The Brennan Center’s report also shows that 2014’s 11 competitive Senate races saw 16 candidate-specific groups spend more than $1 million each, more than double the number in 2012. These groups depend heavily on donors who have given up to the legal limit of $2,600 directly to their chosen candidate.
“These organizations take unlimited donations and spend the money exclusively in support of one candidate, making a mockery of longstanding contribution limits that guard against the danger of corruption through large contributions,” the report charges.
3. Public Campaign: “Small Donor Solutions for Big Money: The 2014 Elections and Beyond”
“There’s some good news,” the Public Campaign report (pdf) insists, turning its focus on state-level, broad ‘clean elections’ models that are still drawing in hundreds of candidates.
The non-profit’s analysis looks at three states—Arizona, Connecticut, and Maine—that currently offer grants to candidates who raise a minimum number of small, local donations. Nearly 300 officials elected in those states this fall benefited from such programs, with Connecticut leading the way.
In fact, the report says, “[s]ince 2010, Connecticut candidates have reduced their financial reliance on the wealthiest zip codes in the state and increased their reliance on donations from middle and low income areas.”
4. The Center for Media and Democracy: “The Assault on Clean Election Laws: The Well-Funded Campaign to Legalize Coordination in Wisconsin and Nationwide”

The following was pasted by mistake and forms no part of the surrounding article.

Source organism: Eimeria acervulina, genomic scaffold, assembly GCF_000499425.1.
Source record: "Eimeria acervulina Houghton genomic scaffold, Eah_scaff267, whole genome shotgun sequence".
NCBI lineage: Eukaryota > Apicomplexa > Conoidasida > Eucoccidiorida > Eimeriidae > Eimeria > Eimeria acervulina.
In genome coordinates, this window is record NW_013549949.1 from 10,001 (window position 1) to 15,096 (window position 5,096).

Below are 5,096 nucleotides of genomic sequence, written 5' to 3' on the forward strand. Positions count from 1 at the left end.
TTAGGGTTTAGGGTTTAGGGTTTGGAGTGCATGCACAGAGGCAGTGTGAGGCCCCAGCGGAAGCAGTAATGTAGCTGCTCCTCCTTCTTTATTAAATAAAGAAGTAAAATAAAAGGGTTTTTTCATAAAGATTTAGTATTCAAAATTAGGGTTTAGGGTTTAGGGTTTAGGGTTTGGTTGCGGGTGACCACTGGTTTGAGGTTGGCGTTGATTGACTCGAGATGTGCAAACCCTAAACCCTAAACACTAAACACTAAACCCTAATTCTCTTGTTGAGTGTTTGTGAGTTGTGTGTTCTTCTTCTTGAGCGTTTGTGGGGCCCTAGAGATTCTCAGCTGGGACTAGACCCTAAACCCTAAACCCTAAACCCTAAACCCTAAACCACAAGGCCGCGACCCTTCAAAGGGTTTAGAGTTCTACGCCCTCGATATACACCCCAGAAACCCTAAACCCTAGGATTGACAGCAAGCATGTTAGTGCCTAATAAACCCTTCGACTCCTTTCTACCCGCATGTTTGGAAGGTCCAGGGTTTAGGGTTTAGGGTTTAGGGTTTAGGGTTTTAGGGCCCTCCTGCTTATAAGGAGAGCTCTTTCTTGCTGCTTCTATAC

The Center’s report (pdf) zooms in even more, to examine how “[a] legitimate bipartisan effort to enforce Wisconsin’s long-standing campaign finance laws has been contorted beyond recognition into a ‘partisan witch hunt’ by a well-funded legal and media campaign.”
The analysis reads:
For over two years, Republican and Democratic prosecutors in Wisconsin have been part of a criminal investigation into whether Governor Scott Walker’s campaign coordinated with “independent” electoral groups, particularly Wisconsin Club for Growth, which spent $9.1 million on the recall elections and funneled millions more to other groups, and which is led by top Walker campaign advisor and friend, R.J. Johnson.
Yet, the groups under investigation have fought back. Hard.
Thanks to a growing network of right-wing “news” outlets with financial ties to the groups facing criminal liability, heavy-hitter Washington, D.C., attorneys filing a barrage of lawsuits, and ethically-challenged judges issuing ideological decisions despite clear conflicts-of-interests, they may have beaten back the investigation for good–and are now going after what remains of campaign finance laws.
This is about more than a particular politician: this torrent of cash to cover another torrent of cash matters because of the threat it poses to the future of a representative and transparent democracy, in Wisconsin and across the country.
“Proponents of more secret money in politics aim to use this case nationally to argue against common sense campaign laws designed to prevent corruption, and to intimidate regulators from enforcing the laws that remain on the books,” said Lisa Graves, CMD’s executive director.
5. U.S. PIRG + Demos: “The Money Chase: Moving from Big Money Dominance in the 2014 Midterms to a Small Donor Democracy”
This study found that the top two vote-getters in the 25 most competitive districts in 2014 got 86 percent of their campaign cash from individuals giving $200 or more. Only two of the 50 candidates surveyed raised less than 70 percent of their individual contributions from big donors, and seven relied on big donors for more than 95 percent of their individual contributions.